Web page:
Cross References 74

  • 1. John 7:50; John 19:39
  • 2. See Luke 24:20
  • 3. [John 12:42]
  • 4. See John 1:38
  • 5. [John 9:29; Matthew 22:16]
  • 6. Acts 10:38; [John 5:36; John 9:33; Acts 2:22]
  • 7. See John 1:13
  • 8. [2 Corinthians 5:17; Galatians 6:15; 1 Peter 1:3, 23]
  • 9. ver. 36
  • 10. [Ezekiel 36:25-27; Mark 16:16; Acts 2:38; Ephesians 5:26; Titus 3:5; Hebrews 10:22]
  • 11. 1 Corinthians 15:50
  • 12. John 6:63
  • 13. John 5:28
  • 14. See ver. 3
  • 15. [Ecclesiastes 11:5; Ezekiel 37:9]
  • 16. 1 Corinthians 12:11
  • 17. John 6:52, 60
  • 18. [John 9:30]
  • 19. See ver. 32
  • 20. See ver. 32
  • 21. Proverbs 30:4; [Acts 2:34; Ephesians 4:9]
  • 22. [John 7:34]
  • 23. ver. 31; John 6:38, 42, 62; 1 Corinthians 15:47; [Romans 10:6]
  • 24. Numbers 21:9
  • 25. John 8:28; John 12:32, 34
  • 26. [John 15:4; John 16:33; 1 John 5:12, 20]
  • 27. ver. 36
  • 28. Romans 5:8; Ephesians 2:4; 2 Thessalonians 2:16; 1 John 3:1; 1 John 4:9, 10
  • 29. See John 1:29
  • 30. Romans 8:32
  • 31. John 10:28
  • 32. John 5:36, 38; John 6:29, 57; John 7:29; John 8:42; John 10:36; John 11:42; John 17:3; John 20:21; Romans 8:3; 1 John 4:9, 10, 14
  • 33. John 5:45; John 8:15; John 12:47
  • 34. John 5:24; [Mark 16:16]
  • 35. See 1 John 5:13
  • 36. [John 9:39]
  • 37. See John 1:4, 5, 9
  • 38. [Isaiah 30:10; Jeremiah 5:31]
  • 39. John 7:7
  • 40. [Job 24:13; Romans 13:12; Ephesians 5:13]
  • 41. Ephesians 5:11, 13
  • 42. 1 John 1:6
  • 43. Psalms 139:23, 24
  • 44. ver. 26; John 4:1, 2
  • 45. [John 5:35]; See Matthew 4:12
  • 46. John 2:6
  • 47. ver. 2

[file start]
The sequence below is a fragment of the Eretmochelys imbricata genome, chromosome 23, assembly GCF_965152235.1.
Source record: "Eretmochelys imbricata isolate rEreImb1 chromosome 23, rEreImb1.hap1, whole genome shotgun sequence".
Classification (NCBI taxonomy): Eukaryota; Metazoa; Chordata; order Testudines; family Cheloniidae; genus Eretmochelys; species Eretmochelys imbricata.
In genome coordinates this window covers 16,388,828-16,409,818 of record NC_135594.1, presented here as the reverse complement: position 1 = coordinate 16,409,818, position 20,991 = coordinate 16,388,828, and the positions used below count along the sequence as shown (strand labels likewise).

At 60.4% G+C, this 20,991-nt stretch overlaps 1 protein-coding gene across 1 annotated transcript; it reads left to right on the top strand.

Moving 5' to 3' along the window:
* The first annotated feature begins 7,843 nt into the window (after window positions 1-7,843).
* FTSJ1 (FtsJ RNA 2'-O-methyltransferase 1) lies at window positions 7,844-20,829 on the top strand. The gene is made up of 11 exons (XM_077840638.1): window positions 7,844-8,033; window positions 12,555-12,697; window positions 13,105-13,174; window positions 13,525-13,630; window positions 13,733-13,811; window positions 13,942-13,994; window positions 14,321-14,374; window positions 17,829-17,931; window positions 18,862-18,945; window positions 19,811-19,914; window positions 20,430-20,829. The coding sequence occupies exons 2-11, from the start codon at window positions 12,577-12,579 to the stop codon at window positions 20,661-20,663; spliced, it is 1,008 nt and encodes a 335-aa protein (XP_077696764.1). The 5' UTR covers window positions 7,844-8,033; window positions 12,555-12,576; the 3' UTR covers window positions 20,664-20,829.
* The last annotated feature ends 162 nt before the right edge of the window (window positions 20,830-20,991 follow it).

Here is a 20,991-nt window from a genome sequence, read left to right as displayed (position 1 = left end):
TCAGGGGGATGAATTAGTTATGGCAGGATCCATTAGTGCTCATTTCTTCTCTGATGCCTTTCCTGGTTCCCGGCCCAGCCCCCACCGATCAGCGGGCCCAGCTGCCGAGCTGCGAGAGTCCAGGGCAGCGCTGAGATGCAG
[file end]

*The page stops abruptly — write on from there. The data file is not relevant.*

• 48. See John 1:7
  • 49. John 12:19
  • 50. 1 Corinthians 4:7; Hebrews 5:4
  • 51. John 6:65; [James 1:17]
  • 52. See Matthew 21:25
  • 53. See John 1:20
  • 54. Malachi 3:1; Mark 1:2; Luke 1:17; Acts 19:4
  • 55. See Matthew 25:1
  • 56. Judges 14:20; Song of Songs 5:1
  • 57. Matthew 9:15
  • 58. Matthew 3:11
  • 59. John 8:23
  • 60. Romans 9:5; Ephesians 1:21
  • 61. [1 John 4:5]
  • 62. See ver. 13
  • 63. Romans 9:5; Ephesians 1:21
  • 64. ver. 11
  • 65. [ver. 19; John 1:11; John 5:43; John 12:37]
  • 66. [John 6:27; 2 Corinthians 1:22; Ephesians 1:13; Revelation 7:3-8]
  • 67. [1 John 5:10]
  • 68. See ver. 17
  • 69. [Ezekiel 4:11, 16]
  • 70. See John 5:20
  • 71. See Matthew 28:18
  • 72. ver. 15, 16; John 5:24; John 6:40, 47, 54; 1 John 5:12, 13; [John 11:25, 26; John 20:31]; See Matthew 19:16
  • 73. [Romans 2:8; Ephesians 5:6; Colossians 3:6]
  • 74. ver. 3

Footnotes 10

  • [a]. Greek him
  • [b]. Or from above; the Greek is purposely ambiguous and can mean both again and from above; also verse 7
  • [c]. The same Greek word means both wind and spirit
  • [d]. The Greek for you is plural here
  • [e]. The same Greek word means both wind and spirit
  • [f]. The Greek for you is plural here; also four times in verse 12